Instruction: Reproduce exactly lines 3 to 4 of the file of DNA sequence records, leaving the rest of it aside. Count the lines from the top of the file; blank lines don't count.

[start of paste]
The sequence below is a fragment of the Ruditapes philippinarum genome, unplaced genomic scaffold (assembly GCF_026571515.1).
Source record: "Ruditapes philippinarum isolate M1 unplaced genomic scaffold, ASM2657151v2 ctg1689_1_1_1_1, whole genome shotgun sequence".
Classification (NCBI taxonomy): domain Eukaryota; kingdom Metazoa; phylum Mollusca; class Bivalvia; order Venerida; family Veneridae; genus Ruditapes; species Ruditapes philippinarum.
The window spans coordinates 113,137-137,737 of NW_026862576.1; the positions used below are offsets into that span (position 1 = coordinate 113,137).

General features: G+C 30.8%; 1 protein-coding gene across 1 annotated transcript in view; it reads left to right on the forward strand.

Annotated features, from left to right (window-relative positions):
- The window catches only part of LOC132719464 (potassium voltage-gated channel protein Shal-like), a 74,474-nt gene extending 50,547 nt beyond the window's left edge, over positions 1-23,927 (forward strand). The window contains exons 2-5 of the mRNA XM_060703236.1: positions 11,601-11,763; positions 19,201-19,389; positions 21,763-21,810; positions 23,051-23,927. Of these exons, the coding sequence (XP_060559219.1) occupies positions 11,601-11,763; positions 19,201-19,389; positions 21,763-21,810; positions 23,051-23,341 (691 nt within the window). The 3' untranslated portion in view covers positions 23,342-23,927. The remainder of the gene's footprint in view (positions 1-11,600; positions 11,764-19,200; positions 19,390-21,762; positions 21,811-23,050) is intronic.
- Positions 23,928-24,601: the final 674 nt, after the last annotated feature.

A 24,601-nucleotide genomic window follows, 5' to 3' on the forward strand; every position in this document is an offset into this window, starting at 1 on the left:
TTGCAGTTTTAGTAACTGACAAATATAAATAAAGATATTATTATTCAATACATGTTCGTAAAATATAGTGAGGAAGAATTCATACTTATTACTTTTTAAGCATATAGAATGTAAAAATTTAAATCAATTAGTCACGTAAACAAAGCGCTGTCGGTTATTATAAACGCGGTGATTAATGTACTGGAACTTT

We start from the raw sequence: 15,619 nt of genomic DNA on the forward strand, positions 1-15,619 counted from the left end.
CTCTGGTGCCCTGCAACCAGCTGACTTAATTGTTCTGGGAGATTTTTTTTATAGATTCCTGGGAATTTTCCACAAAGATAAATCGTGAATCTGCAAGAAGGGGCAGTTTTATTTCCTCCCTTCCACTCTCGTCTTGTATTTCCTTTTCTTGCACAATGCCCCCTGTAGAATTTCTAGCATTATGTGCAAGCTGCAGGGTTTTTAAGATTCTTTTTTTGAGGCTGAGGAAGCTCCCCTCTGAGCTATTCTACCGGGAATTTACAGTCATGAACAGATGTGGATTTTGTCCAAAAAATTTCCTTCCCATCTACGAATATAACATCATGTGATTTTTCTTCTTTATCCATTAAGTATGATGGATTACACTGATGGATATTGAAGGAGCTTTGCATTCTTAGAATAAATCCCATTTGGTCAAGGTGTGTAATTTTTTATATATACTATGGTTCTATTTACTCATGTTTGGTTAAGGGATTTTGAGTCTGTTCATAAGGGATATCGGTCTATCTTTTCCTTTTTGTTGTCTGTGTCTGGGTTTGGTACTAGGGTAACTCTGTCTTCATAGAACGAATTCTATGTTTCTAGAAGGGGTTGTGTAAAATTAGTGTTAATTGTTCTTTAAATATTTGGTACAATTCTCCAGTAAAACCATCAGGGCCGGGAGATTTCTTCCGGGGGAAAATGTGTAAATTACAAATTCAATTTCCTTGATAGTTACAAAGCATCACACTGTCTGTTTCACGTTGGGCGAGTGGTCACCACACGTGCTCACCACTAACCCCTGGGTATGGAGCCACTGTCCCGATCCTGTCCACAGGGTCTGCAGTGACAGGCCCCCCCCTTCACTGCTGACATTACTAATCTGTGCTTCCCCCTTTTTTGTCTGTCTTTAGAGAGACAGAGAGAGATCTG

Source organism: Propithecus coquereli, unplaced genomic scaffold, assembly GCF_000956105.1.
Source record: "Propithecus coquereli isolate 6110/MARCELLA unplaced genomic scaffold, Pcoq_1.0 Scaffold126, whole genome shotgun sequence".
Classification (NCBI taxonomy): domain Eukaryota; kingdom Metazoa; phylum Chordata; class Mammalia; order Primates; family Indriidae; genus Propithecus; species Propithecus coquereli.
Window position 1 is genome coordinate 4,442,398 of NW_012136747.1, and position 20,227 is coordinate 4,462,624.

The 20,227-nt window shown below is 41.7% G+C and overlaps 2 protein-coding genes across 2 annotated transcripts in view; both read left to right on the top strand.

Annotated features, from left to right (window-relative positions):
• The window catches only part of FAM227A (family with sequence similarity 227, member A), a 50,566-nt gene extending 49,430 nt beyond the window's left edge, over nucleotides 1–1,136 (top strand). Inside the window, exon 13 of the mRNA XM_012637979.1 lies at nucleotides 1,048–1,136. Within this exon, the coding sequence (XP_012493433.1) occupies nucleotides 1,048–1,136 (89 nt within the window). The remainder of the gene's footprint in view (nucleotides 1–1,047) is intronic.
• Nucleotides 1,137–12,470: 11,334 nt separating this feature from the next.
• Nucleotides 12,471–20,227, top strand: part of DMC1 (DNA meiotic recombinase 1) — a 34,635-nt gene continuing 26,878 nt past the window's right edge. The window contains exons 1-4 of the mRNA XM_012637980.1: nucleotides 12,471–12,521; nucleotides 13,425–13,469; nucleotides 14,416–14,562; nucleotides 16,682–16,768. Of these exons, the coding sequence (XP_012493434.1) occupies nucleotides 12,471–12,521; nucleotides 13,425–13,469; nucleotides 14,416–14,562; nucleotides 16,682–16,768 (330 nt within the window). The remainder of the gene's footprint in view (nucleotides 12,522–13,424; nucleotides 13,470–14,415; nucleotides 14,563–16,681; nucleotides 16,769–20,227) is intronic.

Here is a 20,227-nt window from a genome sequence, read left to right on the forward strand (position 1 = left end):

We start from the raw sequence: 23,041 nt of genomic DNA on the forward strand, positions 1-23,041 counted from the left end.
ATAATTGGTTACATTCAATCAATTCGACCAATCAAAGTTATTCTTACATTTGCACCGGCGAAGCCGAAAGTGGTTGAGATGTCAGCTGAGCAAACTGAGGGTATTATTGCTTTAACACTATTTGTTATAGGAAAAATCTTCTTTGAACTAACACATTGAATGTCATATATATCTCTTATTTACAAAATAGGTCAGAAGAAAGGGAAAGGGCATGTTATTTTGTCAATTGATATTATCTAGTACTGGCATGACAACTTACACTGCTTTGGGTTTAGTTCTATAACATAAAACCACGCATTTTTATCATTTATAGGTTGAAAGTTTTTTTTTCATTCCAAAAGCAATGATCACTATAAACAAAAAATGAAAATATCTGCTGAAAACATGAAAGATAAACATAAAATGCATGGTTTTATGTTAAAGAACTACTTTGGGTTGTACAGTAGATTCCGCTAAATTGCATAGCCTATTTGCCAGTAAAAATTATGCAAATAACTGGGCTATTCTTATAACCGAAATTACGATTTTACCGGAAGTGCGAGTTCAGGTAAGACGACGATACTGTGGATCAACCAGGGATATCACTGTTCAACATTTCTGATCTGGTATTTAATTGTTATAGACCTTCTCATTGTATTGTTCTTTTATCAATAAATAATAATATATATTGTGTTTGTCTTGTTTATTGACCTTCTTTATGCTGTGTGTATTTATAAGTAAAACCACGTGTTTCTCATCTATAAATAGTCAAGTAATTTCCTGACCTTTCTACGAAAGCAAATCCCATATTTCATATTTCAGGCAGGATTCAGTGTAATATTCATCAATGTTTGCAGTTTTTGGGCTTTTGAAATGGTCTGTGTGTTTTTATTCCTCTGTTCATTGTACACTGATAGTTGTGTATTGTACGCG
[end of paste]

Classification (NCBI taxonomy): domain Eukaryota; kingdom Metazoa; phylum Mollusca; class Bivalvia; order Venerida; family Veneridae; genus Ruditapes; species Ruditapes philippinarum.
The window spans coordinates 113,137-137,737 of NW_026862576.1; the positions used below are offsets into that span (position 1 = coordinate 113,137).